Mackenzie, A.B., Logan, E.M., Cook, G.T., and Pulford, I.D. (1998) A historical record of atmospheric depositional fluxes of contaminants in west-central Scotland derived from an ombrotrophic peat core. Science of the Total Environment, 222(3), pp. 157-166. (doi:10.1016/S0048-9697(98)00301-5)
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Publisher's URL: http://dx.doi.org/10.1016/S0048-9697(98)00301-5
An ombrotrophic peat core from west-central Scotland was subjected to multi-element analysis and 210Pb dating in order to estimate historical trends in atmospheric deposition of contaminants. The inferred depositional flux of ash (total inorganic material) exhibited small, transient increases from as early as the mid 18th century, followed by a larger increase from the mid 19th century to a pronounced maximum approx. 1960. A significant decrease was observed from the peak ash deposition of 29.2 g m−2 year−1 to the contemporary level of 11 g m−2 year−1, although this is still an order of magnitude greater than the pre-industrial value of 1 g m−2 year−1. Depositional fluxes of a wide range of elements (scandium, copper, arsenic, antimony, samarium, cobalt, bromine, lanthanum and lead) also exhibited major increases from the mid 19th century and peak values in the mid 20th century (approx. 1940–1950). Aluminium, cerium and bromine also showed evidence of transiently increased deposition as early as the mid 18th century. Normalisation of the concentrations of individual elements to that of aluminium confirmed that the peak depositional fluxes in the mid 20th century were not due to increased re-deposition of soil minerals from the atmosphere, but were attributable to other sources of contamination including heavy industry, coal burning and vehicle exhaust emission. Nevertheless, re-deposited soil minerals were estimated to constitute an important fraction of the ash, with peak input at the start of the 20th century and subsequent deposition at a relatively constant level, about half that of the maximum flux. Excellent agreement was observed between the inferred trends in contaminant deposition and the known history of industrial development of the area.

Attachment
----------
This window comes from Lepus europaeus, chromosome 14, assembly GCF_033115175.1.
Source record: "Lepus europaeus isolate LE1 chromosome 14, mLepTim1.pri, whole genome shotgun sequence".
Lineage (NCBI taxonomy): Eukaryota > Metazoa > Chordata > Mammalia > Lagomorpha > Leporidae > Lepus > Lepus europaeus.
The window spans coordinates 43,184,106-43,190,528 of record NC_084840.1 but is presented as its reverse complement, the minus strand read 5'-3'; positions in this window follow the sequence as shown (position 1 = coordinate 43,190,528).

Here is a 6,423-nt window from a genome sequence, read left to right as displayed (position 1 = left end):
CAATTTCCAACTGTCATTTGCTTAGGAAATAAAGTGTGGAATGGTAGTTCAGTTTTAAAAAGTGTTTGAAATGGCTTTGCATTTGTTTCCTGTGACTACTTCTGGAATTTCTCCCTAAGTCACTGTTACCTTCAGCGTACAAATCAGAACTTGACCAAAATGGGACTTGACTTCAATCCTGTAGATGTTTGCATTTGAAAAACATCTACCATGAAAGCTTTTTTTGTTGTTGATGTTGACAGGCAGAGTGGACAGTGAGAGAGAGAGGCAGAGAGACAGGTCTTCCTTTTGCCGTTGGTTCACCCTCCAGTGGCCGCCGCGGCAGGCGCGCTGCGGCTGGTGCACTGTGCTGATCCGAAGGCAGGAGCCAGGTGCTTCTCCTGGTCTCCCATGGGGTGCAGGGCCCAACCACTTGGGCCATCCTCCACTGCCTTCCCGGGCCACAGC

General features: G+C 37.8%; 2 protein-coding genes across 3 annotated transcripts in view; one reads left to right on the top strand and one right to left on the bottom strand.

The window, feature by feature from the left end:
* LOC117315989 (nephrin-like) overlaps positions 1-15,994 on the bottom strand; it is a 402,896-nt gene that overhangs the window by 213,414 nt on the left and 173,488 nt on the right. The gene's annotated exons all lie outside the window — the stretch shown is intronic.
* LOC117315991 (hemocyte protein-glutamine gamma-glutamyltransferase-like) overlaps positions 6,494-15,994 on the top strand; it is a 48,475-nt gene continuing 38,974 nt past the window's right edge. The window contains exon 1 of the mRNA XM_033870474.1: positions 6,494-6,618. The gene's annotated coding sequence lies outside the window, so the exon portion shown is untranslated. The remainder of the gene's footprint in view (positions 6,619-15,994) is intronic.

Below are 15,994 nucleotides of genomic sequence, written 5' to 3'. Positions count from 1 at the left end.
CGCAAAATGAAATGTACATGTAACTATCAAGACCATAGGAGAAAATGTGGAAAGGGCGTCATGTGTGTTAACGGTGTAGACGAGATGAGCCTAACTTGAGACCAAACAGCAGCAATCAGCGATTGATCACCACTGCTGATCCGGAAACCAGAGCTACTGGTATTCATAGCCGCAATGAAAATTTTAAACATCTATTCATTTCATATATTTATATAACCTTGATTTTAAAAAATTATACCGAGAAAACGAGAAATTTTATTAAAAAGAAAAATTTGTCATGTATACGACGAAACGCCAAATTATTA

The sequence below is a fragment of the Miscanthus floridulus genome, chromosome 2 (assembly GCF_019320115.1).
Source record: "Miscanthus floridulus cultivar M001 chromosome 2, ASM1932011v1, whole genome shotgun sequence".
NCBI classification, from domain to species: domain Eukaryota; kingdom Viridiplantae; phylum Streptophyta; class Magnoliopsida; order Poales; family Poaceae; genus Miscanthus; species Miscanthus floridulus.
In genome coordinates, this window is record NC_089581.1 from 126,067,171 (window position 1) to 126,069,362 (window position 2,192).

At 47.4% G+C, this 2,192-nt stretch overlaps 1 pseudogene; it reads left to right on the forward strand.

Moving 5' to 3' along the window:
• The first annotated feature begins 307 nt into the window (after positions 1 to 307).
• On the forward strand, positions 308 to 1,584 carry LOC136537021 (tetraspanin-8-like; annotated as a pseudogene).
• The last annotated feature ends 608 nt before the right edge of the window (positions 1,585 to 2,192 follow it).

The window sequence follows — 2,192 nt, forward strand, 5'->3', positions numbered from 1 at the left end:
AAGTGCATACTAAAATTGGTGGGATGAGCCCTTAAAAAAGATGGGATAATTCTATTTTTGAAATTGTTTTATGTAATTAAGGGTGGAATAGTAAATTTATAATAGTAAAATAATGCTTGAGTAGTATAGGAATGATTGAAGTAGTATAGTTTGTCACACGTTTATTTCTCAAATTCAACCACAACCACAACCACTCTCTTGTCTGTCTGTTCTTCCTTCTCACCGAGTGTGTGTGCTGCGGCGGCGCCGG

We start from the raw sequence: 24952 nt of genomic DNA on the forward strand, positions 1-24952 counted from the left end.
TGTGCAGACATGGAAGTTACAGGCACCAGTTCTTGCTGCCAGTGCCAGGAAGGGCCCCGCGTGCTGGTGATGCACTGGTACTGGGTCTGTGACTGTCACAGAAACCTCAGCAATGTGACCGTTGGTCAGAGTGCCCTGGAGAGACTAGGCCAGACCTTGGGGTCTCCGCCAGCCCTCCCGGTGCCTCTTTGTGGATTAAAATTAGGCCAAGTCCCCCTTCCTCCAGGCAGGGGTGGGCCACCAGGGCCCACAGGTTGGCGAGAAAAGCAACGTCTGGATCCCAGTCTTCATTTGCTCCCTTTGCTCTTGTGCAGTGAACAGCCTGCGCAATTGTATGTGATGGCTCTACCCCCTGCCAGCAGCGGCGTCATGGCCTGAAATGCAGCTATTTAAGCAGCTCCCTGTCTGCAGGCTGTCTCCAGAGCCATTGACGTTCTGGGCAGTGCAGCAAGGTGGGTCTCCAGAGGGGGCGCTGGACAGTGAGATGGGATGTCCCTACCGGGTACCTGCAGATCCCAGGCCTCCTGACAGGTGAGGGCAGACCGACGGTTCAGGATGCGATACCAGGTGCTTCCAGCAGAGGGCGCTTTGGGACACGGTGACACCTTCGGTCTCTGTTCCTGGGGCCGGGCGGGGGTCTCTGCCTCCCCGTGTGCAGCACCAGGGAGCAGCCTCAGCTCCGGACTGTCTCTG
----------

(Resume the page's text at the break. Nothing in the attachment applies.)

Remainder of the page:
|Keywords:||Ombrotrophic peat, 210Pb dating, contaminant depositional fluxes, Scotland|
|Glasgow Author(s) Enlighten ID:||Pulford, Dr Ian and Cook, Professor Gordon|
|Authors:||Mackenzie, A.B., Logan, E.M., Cook, G.T., and Pulford, I.D.|
|Subjects:||G Geography. Anthropology. Recreation > GB Physical geography|
|College/School:||College of Science and Engineering > School of Chemistry|
College of Science and Engineering > Scottish Universities Environmental Research Centre
|Journal Name:||Science of the Total Environment|
|Published Online:||26 October 1998|